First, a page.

GDF 2018: Private Enterprise in Fragile and Post-Conflict States
This is not your grandparents’ developing world: dozens of countries are richer, freer, healthier, and more self-sufficient while 56 countries are fragile and face collapse. Estimates by the OECD suggest that 80 percent of the world’s extreme poor will be in these 56 countries by 2035. The United States, Multilateral Development Banks (MDBs), the private sector and others development stakeholders need to work together to improve the situations in these fragile contexts. The private sector is seen as the engine of development, but how can the private sector encourage engagement in places with higher financial risks and continued security challenges?
Heather Kulp was appointed Executive Director of NDPI in January 2016. She joined NDPI in March 2015 as the Deputy Executive Director and Chevron Africa and Latin America Exploration and Production (CALAEP) Company.
Prior to joining NDPI, Kulp served as manager of public affairs for Chevron in Richmond, Calif. where she was responsible for implementing a five-year strategy designed to improve Chevron’s reputation in the community while also helping to provide leadership around issues of economic development, education and local jobs. Previously, Kulp held positions of increasing responsibility at Chevron. She served as the community engagement manager for Chevron in Richmond, responsible for developing the community investment portfolio and engaging with stakeholders throughout the area. She was community engagement advisor with Chevron’s Community Engagement Advisors group, providing strategic support on community issues to business units across the globe and later, she was responsible for developing community investment strategies and the implementation of an Enterprise-wide monitoring and evaluation system.
Before joining Chevron, Kulp spent 10 years working on conflict management, community development and monitoring and evaluation. She was the country director of Search for Common Ground’s Angola office where she led a peace building and community development program recognized by the U.S. Agency for International Development and U.S. Department of State as an example of “best practices” in international development.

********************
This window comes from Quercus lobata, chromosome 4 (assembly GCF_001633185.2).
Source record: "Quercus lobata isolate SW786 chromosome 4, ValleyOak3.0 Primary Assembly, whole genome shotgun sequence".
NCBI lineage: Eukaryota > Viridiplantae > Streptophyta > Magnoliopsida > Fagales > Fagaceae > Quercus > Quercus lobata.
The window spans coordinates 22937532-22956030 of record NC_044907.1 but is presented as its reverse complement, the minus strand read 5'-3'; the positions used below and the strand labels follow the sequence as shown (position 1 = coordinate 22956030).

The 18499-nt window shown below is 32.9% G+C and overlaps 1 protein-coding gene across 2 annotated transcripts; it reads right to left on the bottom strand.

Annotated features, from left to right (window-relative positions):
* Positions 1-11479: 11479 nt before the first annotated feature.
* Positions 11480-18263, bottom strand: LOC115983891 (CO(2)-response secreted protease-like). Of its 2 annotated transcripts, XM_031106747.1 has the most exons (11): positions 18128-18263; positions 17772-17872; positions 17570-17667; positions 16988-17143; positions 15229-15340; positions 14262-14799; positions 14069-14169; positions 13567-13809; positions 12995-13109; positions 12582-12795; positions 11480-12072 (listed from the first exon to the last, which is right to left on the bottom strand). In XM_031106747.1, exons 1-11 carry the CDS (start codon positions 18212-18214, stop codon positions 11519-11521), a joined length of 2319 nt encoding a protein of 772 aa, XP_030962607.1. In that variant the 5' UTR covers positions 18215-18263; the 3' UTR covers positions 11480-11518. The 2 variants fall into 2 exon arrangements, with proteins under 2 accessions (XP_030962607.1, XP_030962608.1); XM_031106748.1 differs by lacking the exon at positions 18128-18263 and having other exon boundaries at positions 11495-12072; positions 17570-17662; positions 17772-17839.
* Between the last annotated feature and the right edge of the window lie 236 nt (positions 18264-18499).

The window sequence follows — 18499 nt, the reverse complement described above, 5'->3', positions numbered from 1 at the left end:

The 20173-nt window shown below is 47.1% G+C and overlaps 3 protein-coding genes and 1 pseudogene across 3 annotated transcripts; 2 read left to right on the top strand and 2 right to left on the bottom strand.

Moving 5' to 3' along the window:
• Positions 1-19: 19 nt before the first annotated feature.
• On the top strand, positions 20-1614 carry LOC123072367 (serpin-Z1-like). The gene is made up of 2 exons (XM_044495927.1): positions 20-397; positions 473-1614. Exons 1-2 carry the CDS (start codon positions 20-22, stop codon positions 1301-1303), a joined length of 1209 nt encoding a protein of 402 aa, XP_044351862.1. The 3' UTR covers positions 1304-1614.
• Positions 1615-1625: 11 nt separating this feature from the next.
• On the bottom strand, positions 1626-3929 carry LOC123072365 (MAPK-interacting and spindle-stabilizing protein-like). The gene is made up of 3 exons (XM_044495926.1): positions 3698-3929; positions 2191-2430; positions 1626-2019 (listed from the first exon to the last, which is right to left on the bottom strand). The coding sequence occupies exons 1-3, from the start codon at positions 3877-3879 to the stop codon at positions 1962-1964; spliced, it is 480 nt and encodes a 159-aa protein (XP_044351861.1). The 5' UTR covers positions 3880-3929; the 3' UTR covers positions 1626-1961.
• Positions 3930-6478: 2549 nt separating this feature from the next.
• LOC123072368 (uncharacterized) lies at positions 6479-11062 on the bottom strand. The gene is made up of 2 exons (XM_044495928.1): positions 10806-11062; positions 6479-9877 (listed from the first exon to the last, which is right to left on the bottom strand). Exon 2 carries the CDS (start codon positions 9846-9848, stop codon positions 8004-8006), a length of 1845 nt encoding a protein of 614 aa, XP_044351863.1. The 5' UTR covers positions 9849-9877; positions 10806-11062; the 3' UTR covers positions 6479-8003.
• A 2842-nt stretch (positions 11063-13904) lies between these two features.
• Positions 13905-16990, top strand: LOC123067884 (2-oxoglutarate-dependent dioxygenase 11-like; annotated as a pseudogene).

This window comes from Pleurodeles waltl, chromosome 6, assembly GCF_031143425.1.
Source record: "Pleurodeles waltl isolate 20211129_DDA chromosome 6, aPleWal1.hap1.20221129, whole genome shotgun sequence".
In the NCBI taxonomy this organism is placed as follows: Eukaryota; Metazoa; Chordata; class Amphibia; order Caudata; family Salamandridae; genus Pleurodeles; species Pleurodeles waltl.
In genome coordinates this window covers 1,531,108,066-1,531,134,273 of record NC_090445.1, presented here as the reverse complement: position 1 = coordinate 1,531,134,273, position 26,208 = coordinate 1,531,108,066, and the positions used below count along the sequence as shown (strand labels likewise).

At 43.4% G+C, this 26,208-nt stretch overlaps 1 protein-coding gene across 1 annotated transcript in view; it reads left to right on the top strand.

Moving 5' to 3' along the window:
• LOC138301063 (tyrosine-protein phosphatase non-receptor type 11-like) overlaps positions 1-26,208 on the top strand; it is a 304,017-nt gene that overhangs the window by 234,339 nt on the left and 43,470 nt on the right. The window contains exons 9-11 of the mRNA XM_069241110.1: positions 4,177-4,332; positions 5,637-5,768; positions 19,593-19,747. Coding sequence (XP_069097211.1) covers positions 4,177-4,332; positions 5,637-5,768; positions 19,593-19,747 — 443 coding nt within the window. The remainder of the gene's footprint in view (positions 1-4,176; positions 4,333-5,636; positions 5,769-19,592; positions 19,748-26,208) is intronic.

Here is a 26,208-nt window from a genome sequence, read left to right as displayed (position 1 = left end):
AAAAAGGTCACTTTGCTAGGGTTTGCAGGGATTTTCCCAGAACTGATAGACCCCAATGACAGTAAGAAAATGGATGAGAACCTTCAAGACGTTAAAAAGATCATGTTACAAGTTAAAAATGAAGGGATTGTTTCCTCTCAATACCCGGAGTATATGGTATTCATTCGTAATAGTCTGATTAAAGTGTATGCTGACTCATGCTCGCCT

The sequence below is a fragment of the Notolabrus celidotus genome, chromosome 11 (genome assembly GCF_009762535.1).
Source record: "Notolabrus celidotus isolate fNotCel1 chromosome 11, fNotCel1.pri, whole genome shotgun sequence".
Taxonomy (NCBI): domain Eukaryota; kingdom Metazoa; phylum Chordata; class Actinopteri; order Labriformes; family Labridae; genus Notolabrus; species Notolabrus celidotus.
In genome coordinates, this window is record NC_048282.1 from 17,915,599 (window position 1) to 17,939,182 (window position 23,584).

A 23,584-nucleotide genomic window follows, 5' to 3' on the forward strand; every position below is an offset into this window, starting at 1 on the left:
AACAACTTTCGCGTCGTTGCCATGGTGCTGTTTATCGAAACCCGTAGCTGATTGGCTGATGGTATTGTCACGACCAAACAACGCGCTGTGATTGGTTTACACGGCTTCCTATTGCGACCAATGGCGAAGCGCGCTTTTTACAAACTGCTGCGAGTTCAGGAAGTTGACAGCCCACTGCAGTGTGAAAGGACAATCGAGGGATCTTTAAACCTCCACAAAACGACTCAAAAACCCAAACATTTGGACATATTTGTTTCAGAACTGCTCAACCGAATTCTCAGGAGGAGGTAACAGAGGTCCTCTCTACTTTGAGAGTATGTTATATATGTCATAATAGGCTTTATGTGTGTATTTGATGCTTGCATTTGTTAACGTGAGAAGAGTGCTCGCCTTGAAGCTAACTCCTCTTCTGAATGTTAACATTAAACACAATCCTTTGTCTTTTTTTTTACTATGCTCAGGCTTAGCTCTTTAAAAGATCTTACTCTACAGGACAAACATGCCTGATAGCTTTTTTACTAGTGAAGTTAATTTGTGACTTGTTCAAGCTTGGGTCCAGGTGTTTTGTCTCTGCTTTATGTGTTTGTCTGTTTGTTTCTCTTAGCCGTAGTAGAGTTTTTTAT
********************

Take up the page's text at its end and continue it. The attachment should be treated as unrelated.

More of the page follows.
Charles McLaughlin is the Director for Strategic Initiatives at the National Security Council where his focus is the realization of the President’s National Security Strategy. He previously served as Senior Advisor to the President & CEO of the Overseas Private Investment Corporation.
Prior to his return to government, Charles’ career focused on both national security and business. A retired US Army Special Forces colonel, Charles has served in the Office of the Secretary of Defense; the Joint Staff; the US Central Command, and on several stability and combat operations. In business, Charles has 15 years of experience in executive leadership and strategy consulting. He served as a senior executive at Bridgewater Associates—the world’s largest hedge fund—and has been a strategy consultant with McKinsey & Company, Accenture, and two boutique firms. Charles holds BS from West Point, an MA in Russian Area Studies from Harvard, and an MBA from MIT Sloan.